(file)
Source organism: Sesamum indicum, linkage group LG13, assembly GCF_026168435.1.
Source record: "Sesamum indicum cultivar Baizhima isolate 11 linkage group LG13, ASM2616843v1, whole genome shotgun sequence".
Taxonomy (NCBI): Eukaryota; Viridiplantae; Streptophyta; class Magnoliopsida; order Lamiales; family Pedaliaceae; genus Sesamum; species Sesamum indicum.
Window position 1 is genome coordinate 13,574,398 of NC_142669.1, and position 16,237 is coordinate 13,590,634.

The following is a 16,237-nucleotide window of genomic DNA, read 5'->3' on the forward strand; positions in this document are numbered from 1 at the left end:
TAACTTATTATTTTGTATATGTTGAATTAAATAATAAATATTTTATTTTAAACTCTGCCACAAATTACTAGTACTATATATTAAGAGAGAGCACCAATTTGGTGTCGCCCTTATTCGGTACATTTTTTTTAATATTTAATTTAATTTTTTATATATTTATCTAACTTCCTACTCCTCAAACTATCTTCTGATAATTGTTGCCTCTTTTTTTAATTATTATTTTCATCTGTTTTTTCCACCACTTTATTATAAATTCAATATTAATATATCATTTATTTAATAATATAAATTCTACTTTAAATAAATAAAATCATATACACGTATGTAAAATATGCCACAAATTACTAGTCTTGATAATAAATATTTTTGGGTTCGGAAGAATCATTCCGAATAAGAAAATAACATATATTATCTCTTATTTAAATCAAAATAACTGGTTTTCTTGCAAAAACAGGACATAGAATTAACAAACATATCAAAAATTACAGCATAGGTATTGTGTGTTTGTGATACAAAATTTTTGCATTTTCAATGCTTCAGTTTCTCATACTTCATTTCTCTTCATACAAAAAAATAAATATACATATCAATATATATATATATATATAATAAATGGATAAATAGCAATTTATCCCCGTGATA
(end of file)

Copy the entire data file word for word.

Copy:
Source organism: Sesamum indicum, linkage group LG13, assembly GCF_026168435.1.
Source record: "Sesamum indicum cultivar Baizhima isolate 11 linkage group LG13, ASM2616843v1, whole genome shotgun sequence".
Taxonomy (NCBI): Eukaryota; Viridiplantae; Streptophyta; class Magnoliopsida; order Lamiales; family Pedaliaceae; genus Sesamum; species Sesamum indicum.
Window position 1 is genome coordinate 13,574,398 of NC_142669.1, and position 16,237 is coordinate 13,590,634.

The following is a 16,237-nucleotide window of genomic DNA, read 5'->3' on the forward strand; positions in this document are numbered from 1 at the left end:
TAACTTATTATTTTGTATATGTTGAATTAAATAATAAATATTTTATTTTAAACTCTGCCACAAATTACTAGTACTATATATTAAGAGAGAGCACCAATTTGGTGTCGCCCTTATTCGGTACATTTTTTTTAATATTTAATTTAATTTTTTATATATTTATCTAACTTCCTACTCCTCAAACTATCTTCTGATAATTGTTGCCTCTTTTTTTAATTATTATTTTCATCTGTTTTTTCCACCACTTTATTATAAATTCAATATTAATATATCATTTATTTAATAATATAAATTCTACTTTAAATAAATAAAATCATATACACGTATGTAAAATATGCCACAAATTACTAGTCTTGATAATAAATATTTTTGGGTTCGGAAGAATCATTCCGAATAAGAAAATAACATATATTATCTCTTATTTAAATCAAAATAACTGGTTTTCTTGCAAAAACAGGACATAGAATTAACAAACATATCAAAAATTACAGCATAGGTATTGTGTGTTTGTGATACAAAATTTTTGCATTTTCAATGCTTCAGTTTCTCATACTTCATTTCTCTTCATACAAAAAAATAAATATACATATCAATATATATATATATATATAATAAATGGATAAATAGCAATTTATCCCCGTGATA